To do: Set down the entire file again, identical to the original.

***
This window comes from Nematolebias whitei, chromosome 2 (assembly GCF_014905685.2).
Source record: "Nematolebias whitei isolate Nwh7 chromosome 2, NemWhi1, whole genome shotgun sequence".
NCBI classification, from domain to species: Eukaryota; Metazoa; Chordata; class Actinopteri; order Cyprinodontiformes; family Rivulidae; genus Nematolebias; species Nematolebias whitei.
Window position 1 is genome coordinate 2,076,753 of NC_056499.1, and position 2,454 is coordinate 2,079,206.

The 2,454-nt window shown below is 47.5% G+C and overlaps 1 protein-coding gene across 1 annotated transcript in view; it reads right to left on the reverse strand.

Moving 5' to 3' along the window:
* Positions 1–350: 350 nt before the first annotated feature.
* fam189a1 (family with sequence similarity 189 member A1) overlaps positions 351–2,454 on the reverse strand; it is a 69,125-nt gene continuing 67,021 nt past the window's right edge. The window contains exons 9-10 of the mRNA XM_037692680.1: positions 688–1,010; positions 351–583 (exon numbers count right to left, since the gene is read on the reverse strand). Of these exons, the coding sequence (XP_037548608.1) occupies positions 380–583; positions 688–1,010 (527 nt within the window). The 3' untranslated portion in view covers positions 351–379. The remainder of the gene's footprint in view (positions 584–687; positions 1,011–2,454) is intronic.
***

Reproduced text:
This window comes from Nematolebias whitei, chromosome 2 (assembly GCF_014905685.2).
Source record: "Nematolebias whitei isolate Nwh7 chromosome 2, NemWhi1, whole genome shotgun sequence".
NCBI classification, from domain to species: Eukaryota; Metazoa; Chordata; class Actinopteri; order Cyprinodontiformes; family Rivulidae; genus Nematolebias; species Nematolebias whitei.
Window position 1 is genome coordinate 2,076,753 of NC_056499.1, and position 2,454 is coordinate 2,079,206.

The 2,454-nt window shown below is 47.5% G+C and overlaps 1 protein-coding gene across 1 annotated transcript in view; it reads right to left on the reverse strand.

Moving 5' to 3' along the window:
* Positions 1–350: 350 nt before the first annotated feature.
* fam189a1 (family with sequence similarity 189 member A1) overlaps positions 351–2,454 on the reverse strand; it is a 69,125-nt gene continuing 67,021 nt past the window's right edge. The window contains exons 9-10 of the mRNA XM_037692680.1: positions 688–1,010; positions 351–583 (exon numbers count right to left, since the gene is read on the reverse strand). Of these exons, the coding sequence (XP_037548608.1) occupies positions 380–583; positions 688–1,010 (527 nt within the window). The 3' untranslated portion in view covers positions 351–379. The remainder of the gene's footprint in view (positions 584–687; positions 1,011–2,454) is intronic.